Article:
The public hearings that define whether to freeze, increase, or rollback rents for New York City’s nearly one million rent stabilized apartments will kick off on April 23, albeit online (like most other city meetings), due to COVID-19. And this week, the Rent Guidelines Board (RGB) published their yearly Income and Expense report that analyzes the cost of operating the city’s rent stabilized units in 2018 (the most recent data set available, the report says). According to the analysis, landlord’s Net Operating Income—the revenue remaining after paying for operating expenses—declined 0.6 percent between 2017 and 2018: The first decline since the period between 2002 and 2003. Operating costs increased an average of 5.8 percent as well, the report shows. Based on those findings, landlord representatives have already begun calling for rent increases. “The RGB data proves that it is time to return to adequate rent increases, not politically motivated rent freezes directed by the mayor,” Joseph Strasburg, president of the Rent Stabilization Association (RSA), an organization that represents 25,000 landlords, said in a statement.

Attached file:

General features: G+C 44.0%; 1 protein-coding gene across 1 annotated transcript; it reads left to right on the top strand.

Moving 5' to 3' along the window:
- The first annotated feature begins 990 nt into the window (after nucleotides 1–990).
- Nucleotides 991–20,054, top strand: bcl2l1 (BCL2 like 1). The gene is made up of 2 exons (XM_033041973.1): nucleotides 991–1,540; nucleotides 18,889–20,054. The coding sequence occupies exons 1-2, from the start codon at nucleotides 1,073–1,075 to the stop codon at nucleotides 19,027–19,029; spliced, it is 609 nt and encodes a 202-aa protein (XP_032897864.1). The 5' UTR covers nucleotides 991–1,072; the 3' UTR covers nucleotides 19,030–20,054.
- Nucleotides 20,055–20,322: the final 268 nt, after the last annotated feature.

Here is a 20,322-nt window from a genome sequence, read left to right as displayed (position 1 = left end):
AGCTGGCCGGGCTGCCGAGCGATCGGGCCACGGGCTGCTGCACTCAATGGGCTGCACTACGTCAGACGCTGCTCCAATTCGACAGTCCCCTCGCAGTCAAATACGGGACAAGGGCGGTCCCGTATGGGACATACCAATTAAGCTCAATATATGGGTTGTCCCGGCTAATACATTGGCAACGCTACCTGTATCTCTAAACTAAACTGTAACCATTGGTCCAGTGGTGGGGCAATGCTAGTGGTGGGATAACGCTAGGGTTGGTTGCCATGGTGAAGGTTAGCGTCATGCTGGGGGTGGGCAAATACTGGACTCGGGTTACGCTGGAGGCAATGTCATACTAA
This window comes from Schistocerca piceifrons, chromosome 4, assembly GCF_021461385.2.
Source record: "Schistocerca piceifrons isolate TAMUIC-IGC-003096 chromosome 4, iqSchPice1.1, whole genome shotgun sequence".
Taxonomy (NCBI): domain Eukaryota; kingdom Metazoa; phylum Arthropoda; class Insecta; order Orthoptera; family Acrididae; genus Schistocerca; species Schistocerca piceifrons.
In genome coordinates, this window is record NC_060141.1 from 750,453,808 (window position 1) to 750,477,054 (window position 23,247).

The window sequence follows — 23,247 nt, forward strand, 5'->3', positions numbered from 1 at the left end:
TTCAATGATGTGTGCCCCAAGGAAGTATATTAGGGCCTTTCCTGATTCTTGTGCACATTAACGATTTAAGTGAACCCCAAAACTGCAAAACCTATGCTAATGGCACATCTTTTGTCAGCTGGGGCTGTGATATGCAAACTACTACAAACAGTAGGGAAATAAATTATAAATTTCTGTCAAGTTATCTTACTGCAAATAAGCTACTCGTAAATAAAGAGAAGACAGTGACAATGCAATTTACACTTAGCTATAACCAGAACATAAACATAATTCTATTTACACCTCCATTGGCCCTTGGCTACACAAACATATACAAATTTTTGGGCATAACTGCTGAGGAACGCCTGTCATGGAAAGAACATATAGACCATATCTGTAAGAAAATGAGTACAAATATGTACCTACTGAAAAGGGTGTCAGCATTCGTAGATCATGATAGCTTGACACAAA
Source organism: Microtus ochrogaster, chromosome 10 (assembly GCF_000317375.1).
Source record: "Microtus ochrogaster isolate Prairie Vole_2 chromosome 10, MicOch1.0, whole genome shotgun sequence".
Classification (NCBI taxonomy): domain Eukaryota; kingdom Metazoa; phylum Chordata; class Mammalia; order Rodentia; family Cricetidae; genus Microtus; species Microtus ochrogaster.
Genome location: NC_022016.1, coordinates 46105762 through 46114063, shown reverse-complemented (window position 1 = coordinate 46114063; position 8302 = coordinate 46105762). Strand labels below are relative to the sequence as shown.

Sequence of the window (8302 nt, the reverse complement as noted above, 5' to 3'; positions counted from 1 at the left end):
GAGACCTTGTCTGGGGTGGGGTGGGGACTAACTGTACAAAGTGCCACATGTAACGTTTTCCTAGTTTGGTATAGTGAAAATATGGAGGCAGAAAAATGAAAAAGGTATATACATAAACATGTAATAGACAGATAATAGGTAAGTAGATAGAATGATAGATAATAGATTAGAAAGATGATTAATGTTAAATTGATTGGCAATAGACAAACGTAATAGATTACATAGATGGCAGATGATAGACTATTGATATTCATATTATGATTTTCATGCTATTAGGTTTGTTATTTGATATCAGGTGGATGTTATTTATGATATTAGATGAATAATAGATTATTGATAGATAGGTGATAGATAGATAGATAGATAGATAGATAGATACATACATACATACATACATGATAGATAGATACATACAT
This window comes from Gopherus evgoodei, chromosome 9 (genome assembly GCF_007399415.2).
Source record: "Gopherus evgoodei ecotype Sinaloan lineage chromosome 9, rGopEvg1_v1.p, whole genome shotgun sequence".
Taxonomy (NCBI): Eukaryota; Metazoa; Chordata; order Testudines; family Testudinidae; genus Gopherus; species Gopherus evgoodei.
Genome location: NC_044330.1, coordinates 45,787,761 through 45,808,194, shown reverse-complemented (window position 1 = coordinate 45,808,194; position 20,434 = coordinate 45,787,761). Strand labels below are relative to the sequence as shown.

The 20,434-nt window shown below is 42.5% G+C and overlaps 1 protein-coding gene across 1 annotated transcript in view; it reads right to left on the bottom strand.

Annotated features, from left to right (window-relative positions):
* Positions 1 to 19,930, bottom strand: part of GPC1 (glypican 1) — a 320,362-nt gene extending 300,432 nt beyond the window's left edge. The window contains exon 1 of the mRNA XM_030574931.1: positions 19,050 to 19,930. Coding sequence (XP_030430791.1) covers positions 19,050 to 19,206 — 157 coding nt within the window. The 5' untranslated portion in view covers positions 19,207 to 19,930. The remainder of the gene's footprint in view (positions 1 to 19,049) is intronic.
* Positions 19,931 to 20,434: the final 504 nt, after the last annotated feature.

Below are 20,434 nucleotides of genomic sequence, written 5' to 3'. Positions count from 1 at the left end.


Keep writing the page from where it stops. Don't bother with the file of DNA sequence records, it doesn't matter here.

Read more via NY Curbed here.